The fourth industrial revolution is characterised by the exponential adoption of technology - where the power and speed of technology is doubling as fast as the cost is dropping by half. These technologies (such as the internet of things, sensors, robotics, 3D printing, augmented reality, virtual reality, the cloud, big data, drones, eEverything) are reaching a level of maturity at the same time, ready for wide adoption and adaption.
It is not about robots taking over and fewer jobs for people, it’s about doing things differently and leveraging the power of the technology available. Much like the industrial revolutions of the eighteenth and nineteenth centuries which brought us mechanisation, mass production and automation, all which ‘revolutionised’ how we do business. Whether it has a name or buzz word, the fact is this trend is driven by the market, driven by the need to reduce cost or provide more value to remain competitive.
Some of this is about reducing or removing the dirty, dangerous and dull jobs for people. And in their place, new jobs will emerge, new skills to operate and manage the digital tools or machines required to complete the jobs.
It’s about using technology to make jobs easier and better – automating processes, providing real time visibility of status; moving from seeing what happens, to understanding why, to being able to predict what will happen and then being able to adapt and optimise autonomously.
Where machines are employed it’s about optimising the value out of them not only for us but also for our supply chain – a bit like the farm game ‘hay day’ my kids play, where you grow the raw materials but, depending on demand, you want the oven to bake two pies, followed by a loaf of bread and then a cake and then a couple more loaves of bread. Industry 4.0 is using data based on what is in the supply chain, what is needed to be delivered to optimise what a single machine or suite of machines produces.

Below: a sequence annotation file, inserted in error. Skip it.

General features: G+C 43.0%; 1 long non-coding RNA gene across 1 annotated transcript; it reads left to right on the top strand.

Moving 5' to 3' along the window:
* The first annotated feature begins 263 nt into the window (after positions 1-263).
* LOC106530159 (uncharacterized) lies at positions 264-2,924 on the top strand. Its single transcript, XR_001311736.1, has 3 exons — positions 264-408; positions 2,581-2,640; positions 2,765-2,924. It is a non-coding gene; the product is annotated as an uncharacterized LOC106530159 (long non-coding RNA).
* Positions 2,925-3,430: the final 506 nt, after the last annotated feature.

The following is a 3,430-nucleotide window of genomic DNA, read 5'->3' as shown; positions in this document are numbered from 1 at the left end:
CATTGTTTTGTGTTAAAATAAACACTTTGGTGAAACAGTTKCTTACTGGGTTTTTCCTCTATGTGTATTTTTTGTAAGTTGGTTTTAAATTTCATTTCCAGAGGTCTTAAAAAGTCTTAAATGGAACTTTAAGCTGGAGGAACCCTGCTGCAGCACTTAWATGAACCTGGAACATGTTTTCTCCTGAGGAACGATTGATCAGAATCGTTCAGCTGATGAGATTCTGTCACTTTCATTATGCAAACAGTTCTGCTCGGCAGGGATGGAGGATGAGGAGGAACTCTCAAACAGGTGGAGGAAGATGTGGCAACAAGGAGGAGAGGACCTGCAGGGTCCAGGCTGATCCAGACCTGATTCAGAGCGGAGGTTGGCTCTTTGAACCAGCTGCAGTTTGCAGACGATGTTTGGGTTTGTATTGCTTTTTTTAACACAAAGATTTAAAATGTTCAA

Connecting machines, process and people to create more value.
For SEA 5000, leveraging the digital design capabilities around us to enable Industry 4.0 into our supply chain, we are planning a digital shipyard. Where engineering change can be tested in a virtual environment, seamlessly flow through to the fitters job list who will have the information on which jobs can be done now and which have a dependency on another trade or where someone else is working in that area. They will also be able to call up the engineer when something doesn’t look right and dial them in through Augmented Reality glasses to look at the problem together.
Wearables and machinery will interact to keep people safe. In these digital environments the location and quantity of parts and tools will be known and visible to the people that need them and deep into the supply chain. Automated vehicles will bring the parts and tools to the right place for the job, meaning more productive time for the skilled workforce.
We continue to actively engage across industry and government on this important topic.
The South Australian Government sees digitisation of the industrial base as a priority. They are supporting a number of developments in learning and education to support SMEs with engaging and developing Industry 4.0 related activities.
The world is changing because of this exponential Age. Whether it’s maximising the value of automation or looking to a different business model...